September-October 2019 | Bethesda Magazine

Dog Days

Having a puppy is great, except when it isn’t

Mellie, a Cavachon—part bichon frise, part Cavalier King Charles spaniel—likes to leap onto the dining room table, steal napkins and shred them. Photo by Liz Lynch

When we first brought Mellie to our Bethesda home, we took her out hourly for potty training, and then at 1 a.m. we put her in her crate to “sleep.” She barked. All. Night. Long. Desperate, I ran the bathroom fans to try to mask the noise, but the whole house was still up most of the night. “You guys wanted a dog!” I yelled to my angry kids. Brett and I kept blaming each other for allowing this whole dog thing to happen. The next night I made sure everyone wore earplugs.

My husband and I, both 49, weathered the first week like we did when we had newborns, stealing chunks of sleep between taking Mellie out until our puppy settled into a nighttime routine. As the month went by, she started snoozing in longer stretches, and we finally got her to sleep for seven hours straight. We tucked her into a sheet-covered crate (for darkness) along with a blanket and a stuffed dog that has a heartbeat to mimic a puppy sibling—and then we put on meditation music. A bit overboard, yes, but it works. Now Mellie sleeps from about 10 p.m. to 7 a.m.

Bethesda resident Carolyn Boulter, 31, who volunteered at a pet shelter during college, got a second Lab mix a year ago. “At the shelter, I saw a lot of people not ready to give that much time and energy to their dog, and then having problems,” she says. “If you can’t provide a lot of time, then maybe get a cat.” Either Boulter or her husband will try to take Mouse, 4, and Nelson, 2, on an hourlong jog in the morning, spend a couple hours a day on things like training and games, and then take them for another jog at night. They’ve used doggy day care when their work schedules made it hard to give the dogs enough attention. Millennials like Boulter and her husband make up the largest segment of dog owners, 34%, according to the National Pet Owners Survey. The work involved has made Boulter push off having kids. “There have been some eye-opening things,” she says. “During potty training, we were getting up once in the middle of the night, but only every other night because [we] alternated, and after two weeks [my husband] was going, ‘I don’t think I can do this anymore,’ and I thought, dear God, you do know what it’s like to have babies, right?”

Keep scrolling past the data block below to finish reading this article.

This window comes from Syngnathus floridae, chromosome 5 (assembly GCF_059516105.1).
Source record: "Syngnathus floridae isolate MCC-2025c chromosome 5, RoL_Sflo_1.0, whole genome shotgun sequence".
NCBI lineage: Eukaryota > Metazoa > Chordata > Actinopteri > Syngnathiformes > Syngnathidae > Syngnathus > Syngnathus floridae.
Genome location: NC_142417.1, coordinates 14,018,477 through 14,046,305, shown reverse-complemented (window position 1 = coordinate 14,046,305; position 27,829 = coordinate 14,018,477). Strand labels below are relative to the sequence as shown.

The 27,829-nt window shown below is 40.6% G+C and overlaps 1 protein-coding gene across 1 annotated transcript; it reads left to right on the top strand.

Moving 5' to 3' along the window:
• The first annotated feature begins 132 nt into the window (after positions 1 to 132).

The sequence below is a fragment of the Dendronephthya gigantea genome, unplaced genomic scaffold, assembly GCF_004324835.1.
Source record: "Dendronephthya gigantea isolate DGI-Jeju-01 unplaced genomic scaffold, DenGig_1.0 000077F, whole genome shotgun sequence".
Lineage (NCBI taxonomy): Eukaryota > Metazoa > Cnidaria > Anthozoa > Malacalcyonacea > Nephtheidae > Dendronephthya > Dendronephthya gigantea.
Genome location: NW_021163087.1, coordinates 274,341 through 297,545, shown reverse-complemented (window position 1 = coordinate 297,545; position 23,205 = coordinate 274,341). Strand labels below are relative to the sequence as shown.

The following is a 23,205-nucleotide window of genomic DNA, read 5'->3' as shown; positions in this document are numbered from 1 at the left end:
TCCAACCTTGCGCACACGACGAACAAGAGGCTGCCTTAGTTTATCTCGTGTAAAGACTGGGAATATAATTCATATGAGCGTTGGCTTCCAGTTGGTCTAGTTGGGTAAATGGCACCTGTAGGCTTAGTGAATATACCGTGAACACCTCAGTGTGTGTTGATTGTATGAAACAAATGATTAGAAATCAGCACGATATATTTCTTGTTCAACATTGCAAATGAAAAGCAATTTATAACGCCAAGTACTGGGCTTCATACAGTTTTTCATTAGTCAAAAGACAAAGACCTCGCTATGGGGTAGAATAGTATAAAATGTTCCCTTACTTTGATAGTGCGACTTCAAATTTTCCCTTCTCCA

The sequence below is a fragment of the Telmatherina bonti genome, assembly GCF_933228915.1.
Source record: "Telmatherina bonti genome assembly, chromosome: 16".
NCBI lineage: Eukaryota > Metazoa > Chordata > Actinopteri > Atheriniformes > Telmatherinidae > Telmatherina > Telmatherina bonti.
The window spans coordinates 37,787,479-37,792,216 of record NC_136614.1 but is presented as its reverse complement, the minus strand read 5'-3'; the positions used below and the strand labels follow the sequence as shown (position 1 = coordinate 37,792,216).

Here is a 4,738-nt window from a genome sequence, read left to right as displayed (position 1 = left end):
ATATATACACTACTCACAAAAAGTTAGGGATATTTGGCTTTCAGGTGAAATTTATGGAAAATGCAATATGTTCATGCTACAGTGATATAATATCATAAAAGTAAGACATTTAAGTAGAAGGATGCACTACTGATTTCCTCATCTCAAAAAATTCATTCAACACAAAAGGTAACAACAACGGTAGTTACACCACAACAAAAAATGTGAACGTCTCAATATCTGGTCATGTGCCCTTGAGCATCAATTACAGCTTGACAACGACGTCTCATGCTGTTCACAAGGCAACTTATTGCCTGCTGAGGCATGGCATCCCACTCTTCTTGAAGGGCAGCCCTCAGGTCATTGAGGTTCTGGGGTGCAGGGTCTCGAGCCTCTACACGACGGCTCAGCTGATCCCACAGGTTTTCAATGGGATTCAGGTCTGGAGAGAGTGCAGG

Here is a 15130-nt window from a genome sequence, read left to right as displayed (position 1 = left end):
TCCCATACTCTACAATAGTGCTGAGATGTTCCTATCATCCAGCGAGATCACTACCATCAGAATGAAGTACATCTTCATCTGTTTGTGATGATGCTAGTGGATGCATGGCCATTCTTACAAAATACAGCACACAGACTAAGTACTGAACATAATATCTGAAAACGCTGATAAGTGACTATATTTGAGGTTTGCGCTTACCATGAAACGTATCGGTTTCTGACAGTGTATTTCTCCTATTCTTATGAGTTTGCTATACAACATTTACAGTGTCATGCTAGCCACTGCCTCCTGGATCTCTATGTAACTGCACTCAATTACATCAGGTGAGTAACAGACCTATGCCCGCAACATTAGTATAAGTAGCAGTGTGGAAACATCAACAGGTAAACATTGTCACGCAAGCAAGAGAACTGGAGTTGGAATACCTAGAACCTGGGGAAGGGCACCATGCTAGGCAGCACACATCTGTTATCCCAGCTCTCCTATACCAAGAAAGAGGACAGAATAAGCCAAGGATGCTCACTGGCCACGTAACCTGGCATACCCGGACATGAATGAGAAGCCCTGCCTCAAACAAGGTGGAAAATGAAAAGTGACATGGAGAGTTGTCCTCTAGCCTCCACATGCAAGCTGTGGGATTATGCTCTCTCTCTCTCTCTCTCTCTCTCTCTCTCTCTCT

The writer, pictured with Mellie, has noticed that if the dog is left alone in the backyard, she goes into adventure mode and often gets stuck under the deck. Photo by Liz Lynch

House-training Mellie was easier than potty training my kids, thankfully, but it still required more work than I anticipated. No wonder a friend in Potomac kept her nanny just to help care for her new doodle (a type of poodle mix), even though her kids were older. While my friend and her family were tied up at work or school, the nanny got the pup on a regular potty schedule. “If you buckle down and put the time in early on, it’s going to make your life easier more quickly,” says Sarah Stoycos, a Rockville resident who provides in-home training and teaches classes at Your Dog’s Friend in Rockville. The first week we had Mellie, Brett and I stayed home with her in shifts so she was never alone. For the next few months, we tried to leave her alone for no more than an hour or two a day, coordinating our schedules to either work from home or take Mellie with us. Mellie has been to many of my son’s baseball games, peeing on fields all across the county.

Stoycos says the goal is to provide puppies with as many bathroom opportunities as possible—once an hour or so—and then reward them like crazy. “I understand now why my mom got dogs in the spring,” says Bethesda resident Agnes Thompson, 48. She brought home Pistachio, a golden retriever puppy, this past winter. “In the beginning, I would get up really early and it was so cold, like 20 degrees, and he’d be enjoying himself in the snow and I’d be waiting and waiting for him to pee.”

Mellie is house-trained today, but I hesitate to even say that because it means she’s bound to have a setback. At 10 months old, she’d had zero accidents in the previous five months, and then, surprise. We had just unpacked a new $600 plush beanbag chair when Mellie hopped onto it and took a giant pee. Brett and I both screamed, “No!” and then yelled at each other for not walking her. I thought he had taken her out; he thought I had taken her out. My son and daughter hadn’t taken her out, either. I figured that my kids would be a big help with the dog, and they care for her when they’re home. But with school, sports, extracurriculars and their jobs as dog walkers—they walk other people’s dogs—they’re never home.

My vet, Shanthi Ramachandran at Alpine Veterinary Hospital in Cabin John, says making your dog a priority is key in helping to prevent behavioral issues. “Around here we’re so busy, and there are a lot of families where both parents work, have kids,” she says. “We often forget about the time we need to dedicate to an animal.” Whether it’s the pet parent or a hired helper, Ramachandran recommends that a dog gets at least an hour or more of stimulation and exercise a day, and more on weekends: Go full sprint during walks, have the dog use its nose to search for things, maybe spread the animal’s food throughout the yard. “[Stimulation] can help with almost anything, whether it’s separation anxiety or destructive behaviors in the house,” says Ramachandran, who lives in Bethesda. “A lot of these behaviors are just driven through excess energy in the system.” After this conversation, I noticed that if I make time in the morning to play fetch with Mellie, she is less likely to play her shred-the-napkin game or chew the chair leg when I’m busy on a phone call.